by Susan Rosenthal
(Updated at: What Can I Do?)
My book, POWER and Powerlessness, has been out for nearly six months, and the question I am asked most often is "What can I do?"
The book explains how we are kept powerless and how much power we could have if we pulled together. But where do we start? The problems are so big, and we are so divided.
The first step is to realize that you are not alone. That’s why I wrote the book. Most people feel the same fear and pain that you do and, just like you, they think they are the only ones who feel that way. Knowing that you are not alone will give you hope and courage.
The next step is to talk about the book with people you know. I organized it into bite-sized portions that are easy to share. You could bring the book to work, to school, to a book club, or discuss it with a friend or family member. You’ll be surprised at the relief that people feel when they learn that their problems are not their fault and that their lives could be so much better.
You will need to find more people. Today, thousands are demonstrating their opposition to the invasion and occupation of Iraq. Most Americans want the war to end, yet Washington is moving in the opposite direction, escalating the horror. We must protest this insanity!
Going to demonstrations is a way to meet like-minded people and find organizations that you can join and help to build. Most important, demonstrations are a public display of mass cooperation. When people from different walks of life come together for a common purpose, they are changed by the experience.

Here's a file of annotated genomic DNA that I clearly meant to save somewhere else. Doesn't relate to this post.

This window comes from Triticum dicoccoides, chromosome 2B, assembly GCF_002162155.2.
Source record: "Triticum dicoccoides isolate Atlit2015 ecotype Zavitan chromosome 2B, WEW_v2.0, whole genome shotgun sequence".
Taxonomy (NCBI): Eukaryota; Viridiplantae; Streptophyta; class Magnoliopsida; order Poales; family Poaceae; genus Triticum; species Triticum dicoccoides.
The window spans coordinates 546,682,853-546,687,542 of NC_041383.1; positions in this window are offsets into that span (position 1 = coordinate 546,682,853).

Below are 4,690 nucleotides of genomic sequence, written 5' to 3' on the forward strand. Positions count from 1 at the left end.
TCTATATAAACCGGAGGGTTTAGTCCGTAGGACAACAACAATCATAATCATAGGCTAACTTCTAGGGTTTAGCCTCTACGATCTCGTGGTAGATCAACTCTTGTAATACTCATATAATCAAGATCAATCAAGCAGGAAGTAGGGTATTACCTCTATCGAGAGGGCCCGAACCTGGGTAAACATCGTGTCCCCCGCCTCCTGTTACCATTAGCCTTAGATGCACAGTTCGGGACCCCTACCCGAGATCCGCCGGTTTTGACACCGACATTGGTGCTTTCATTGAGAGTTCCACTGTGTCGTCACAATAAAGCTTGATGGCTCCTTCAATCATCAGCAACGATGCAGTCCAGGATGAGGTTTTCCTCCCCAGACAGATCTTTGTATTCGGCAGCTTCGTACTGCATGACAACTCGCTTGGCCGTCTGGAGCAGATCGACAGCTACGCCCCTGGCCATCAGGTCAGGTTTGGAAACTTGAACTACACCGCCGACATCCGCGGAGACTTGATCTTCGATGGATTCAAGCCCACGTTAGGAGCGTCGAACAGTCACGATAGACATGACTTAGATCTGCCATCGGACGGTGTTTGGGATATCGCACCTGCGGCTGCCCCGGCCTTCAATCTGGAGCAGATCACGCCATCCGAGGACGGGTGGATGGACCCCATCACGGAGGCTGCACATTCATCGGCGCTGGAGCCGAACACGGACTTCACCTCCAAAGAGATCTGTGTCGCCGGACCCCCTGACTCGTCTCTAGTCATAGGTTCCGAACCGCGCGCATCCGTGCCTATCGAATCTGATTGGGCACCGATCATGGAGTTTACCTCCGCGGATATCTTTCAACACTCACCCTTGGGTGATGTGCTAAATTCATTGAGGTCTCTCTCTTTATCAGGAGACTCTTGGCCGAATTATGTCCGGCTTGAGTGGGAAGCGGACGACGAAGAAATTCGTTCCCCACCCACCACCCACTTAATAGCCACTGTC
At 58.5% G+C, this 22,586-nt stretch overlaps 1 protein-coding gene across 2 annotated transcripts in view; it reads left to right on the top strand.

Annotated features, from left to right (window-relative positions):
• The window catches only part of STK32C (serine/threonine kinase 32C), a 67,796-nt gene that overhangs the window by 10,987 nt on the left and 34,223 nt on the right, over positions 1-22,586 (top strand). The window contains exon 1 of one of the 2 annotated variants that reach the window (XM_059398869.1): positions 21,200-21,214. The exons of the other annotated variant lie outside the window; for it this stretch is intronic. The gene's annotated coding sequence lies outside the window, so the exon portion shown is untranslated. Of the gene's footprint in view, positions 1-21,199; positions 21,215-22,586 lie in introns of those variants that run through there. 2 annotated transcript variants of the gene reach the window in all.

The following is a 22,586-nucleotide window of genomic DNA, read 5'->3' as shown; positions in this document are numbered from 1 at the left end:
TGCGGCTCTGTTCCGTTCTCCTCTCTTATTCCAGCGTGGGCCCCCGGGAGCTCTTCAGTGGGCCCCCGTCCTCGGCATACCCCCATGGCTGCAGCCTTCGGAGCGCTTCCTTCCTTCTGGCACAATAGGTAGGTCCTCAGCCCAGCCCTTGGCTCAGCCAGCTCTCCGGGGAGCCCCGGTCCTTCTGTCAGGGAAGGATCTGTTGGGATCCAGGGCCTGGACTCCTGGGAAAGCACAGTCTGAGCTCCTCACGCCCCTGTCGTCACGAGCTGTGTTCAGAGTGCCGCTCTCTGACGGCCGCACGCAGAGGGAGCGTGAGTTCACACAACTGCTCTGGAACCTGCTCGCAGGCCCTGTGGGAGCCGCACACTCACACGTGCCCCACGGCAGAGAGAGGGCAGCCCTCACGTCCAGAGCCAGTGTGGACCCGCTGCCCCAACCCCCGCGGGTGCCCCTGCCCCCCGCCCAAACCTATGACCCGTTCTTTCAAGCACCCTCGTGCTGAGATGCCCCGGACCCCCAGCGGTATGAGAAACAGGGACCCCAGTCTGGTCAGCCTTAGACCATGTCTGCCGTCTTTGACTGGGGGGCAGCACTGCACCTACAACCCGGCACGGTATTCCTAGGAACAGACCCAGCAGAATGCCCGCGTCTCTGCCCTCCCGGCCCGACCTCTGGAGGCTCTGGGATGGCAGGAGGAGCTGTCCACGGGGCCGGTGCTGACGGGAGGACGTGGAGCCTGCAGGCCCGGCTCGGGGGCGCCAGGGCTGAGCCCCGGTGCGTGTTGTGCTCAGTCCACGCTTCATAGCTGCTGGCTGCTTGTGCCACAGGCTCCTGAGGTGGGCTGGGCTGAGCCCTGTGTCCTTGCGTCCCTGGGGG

Being part of something bigger than yourself increases your sense of power. Feeling the support of people all around you raises the hope that change is possible. Mass cooperation won us civil rights, women’s rights, union rights, and every other right worth having. Cooperation changes people, and it can change the world.
To keep us divided and feeling powerless, the public is discouraged from attending or supporting picket lines, political protests, and other demonstrations. The organizers get little or bad press, and the number of participants is grossly under-estimated. A heavy police presence serves to intimidate, even though most demonstrations are peaceful. When police attack demonstrators, the media highlight this violence to scare other people away.
A tiny number of powerful people want to keep the rest of us under their thumbs. They fear our collective power. When demonstrations grow large enough, there are no police. Confronted by our superior numbers, they are powerless and they know it.
Let’s get out and find each other and build a new world — together.
For more on this subject read POWER and Powerlessness. Available at www.powerandpowerlessness.com